Kubb, the Viking sport that unites
It was a classic summer day, the sun was shining, and I had just gotten home from a shift at work. As I parked the car in my family’s garage and made my way toward the door I noticed it—a kubb set, one that has been in my family for years.
Even though we had a set, my family did not play kubb much. My mother and older sister played the sport in Sweden when they visited, but their stories were the extent of my knowledge of it. It was not until I went to Luther College in Decorah, Iowa, where I am currently attending school, that I gained more experience with the game.
While I have still yet to play kubb, I have been learning more about its roots and why it is so important to everyone who plays it. With all the exposure I have been getting to the sport over recent years, all the stories seem to start the same way—with one set of wooden blocks.
Eric Anderson, director of the Kubb National Championship in the United States in Eau Claire, Wis., and his wife were introduced to the game by some of their friends in Sweden during a trip in 2002. They found kubb to be a great way for them to relax and connect on this trip. These wooden blocks showed an ability to bring people together, and they inspired Eric to spark a great expansion of kubb in the United States.
Where did kubb get started? This is something I wanted to learn more about as I talked with Eric. I knew it was known as a Viking sport, but where were its specific origins? Eric informed me that the sport, known to some as Viking chess, is believed to have originated on the small island of Gotland in Sweden.
This island located in the Baltic Sea produced a sport that would survive generations. And how has kubb sustained itself for so long? The secret lies within its ability to connect people.
The wonders of kubb are achievable by all. The mental and physical aspects of the game are not extremely demanding, allowing most people to participate in the sport.
But, if one wants to advance in the sport, there are plenty of ways to do so. Game strategy can be as basic, or as advanced, as the participants want it to be. The glory of kubb lies in its flexibility; it is a sport that can be played in most places by almost anybody.
A championship for all
The ability for all to play kubb is something that Eric and the U.S. Championship take seriously. When I asked Eric about his target audience he said, “Kubb is a game for all, and the U.S. Championship is a tournament for all,” a response that I was happily taken aback by. When I think of a national championship, I do not picture something so inclusive to all levels of ability, but this is what Eric loves to do—bring people together.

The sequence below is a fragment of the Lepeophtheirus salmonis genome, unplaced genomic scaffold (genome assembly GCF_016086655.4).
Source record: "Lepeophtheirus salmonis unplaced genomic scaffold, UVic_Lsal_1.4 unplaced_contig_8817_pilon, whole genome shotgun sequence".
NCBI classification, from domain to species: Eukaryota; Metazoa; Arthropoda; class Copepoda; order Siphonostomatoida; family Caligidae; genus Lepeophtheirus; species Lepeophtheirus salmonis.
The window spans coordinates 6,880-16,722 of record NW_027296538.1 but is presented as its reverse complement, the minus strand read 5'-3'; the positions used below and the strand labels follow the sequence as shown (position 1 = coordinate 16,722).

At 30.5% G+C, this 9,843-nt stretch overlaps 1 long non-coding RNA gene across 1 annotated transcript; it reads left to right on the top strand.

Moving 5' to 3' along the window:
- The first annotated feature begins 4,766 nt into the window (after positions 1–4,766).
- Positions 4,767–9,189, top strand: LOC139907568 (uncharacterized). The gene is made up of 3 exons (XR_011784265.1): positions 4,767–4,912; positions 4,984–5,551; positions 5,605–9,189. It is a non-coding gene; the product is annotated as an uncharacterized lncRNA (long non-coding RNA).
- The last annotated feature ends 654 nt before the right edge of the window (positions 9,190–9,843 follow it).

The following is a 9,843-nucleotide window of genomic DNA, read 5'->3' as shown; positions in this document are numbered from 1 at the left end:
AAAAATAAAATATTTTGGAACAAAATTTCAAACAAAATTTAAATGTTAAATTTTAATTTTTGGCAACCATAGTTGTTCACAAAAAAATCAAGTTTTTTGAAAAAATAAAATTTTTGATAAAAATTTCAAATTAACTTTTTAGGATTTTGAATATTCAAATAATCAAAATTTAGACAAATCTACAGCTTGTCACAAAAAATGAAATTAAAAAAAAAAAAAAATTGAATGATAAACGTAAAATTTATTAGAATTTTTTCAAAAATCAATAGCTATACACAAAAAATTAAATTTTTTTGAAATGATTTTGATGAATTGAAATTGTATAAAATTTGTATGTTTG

When the tournament was founded in 2007, there were 15 teams. Now, the tournament is the largest event for the sport outside of Europe, maxing out at 128 teams. Maxing out the roster for the tournament has not been a problem for Eric either, with each of the last four years having a full team sheet by the day of the event.
The tournament draws people from all across the country. This year, 18 states will be represented. In recent years, the event has also drawn international attention from Europe, with teams from places such as Germany and Sweden participating.
Even with this rapid growth of the tournament, the U.S. Championship has not left its purpose in the dust. It is still an event for everyone. In 2021, in the twilight of a pandemic that has affected so many, bringing people together is very important. The 2020 tournament was unfortunately canceled due to COVID-19, but it is coming back strong in the same location for 2021: Eau Claire, Wis. This year’s tournament will again have upward of 120 teams, and hopefully bring a sense of normalcy that we all can happily welcome.
Helping and uniting
With the tournament’s mission to unite people, Eric has worked to expand its grasp. Each year, the tournament is used as a fundraiser to help people around the world.
In 2007, when it was founded, Eric used the event as a way to help aid the crisis in Darfur, Sudan. Such causes are things he feels passionately about; helping people is a big part of Eric’s life.
Along with fundraising for organizations globally, Eric emphasized the tournament’s local outreach. The U.S. National Kubb Tournament has worked with local schools to introduce kids to the game and is also part of the Block Party Program. So, if people want, they can have Eric and his team come to a block party and introduce people to the sport that helps them connect.
When thinking about some of the great kubb teams that Eric has seen at the tournament there was one that stuck out to him: a team comprised of a grandpa, his son, and his grandson. This multigenerational team won the tournament in 2010 and has been in the final four four times since—a perfect embodiment of the great connector that this sport can be.
Eau Claire officially became the kubb capital of North America in 2011, thanks to the local city council and Eric’s efforts. The sport has continued to bring people in from the community and around the world to help bridge the gaps between us, something that is much needed in the times we find ourselves in.
This article originally appeared in the July 9, 2021, issue of The Norwegian American.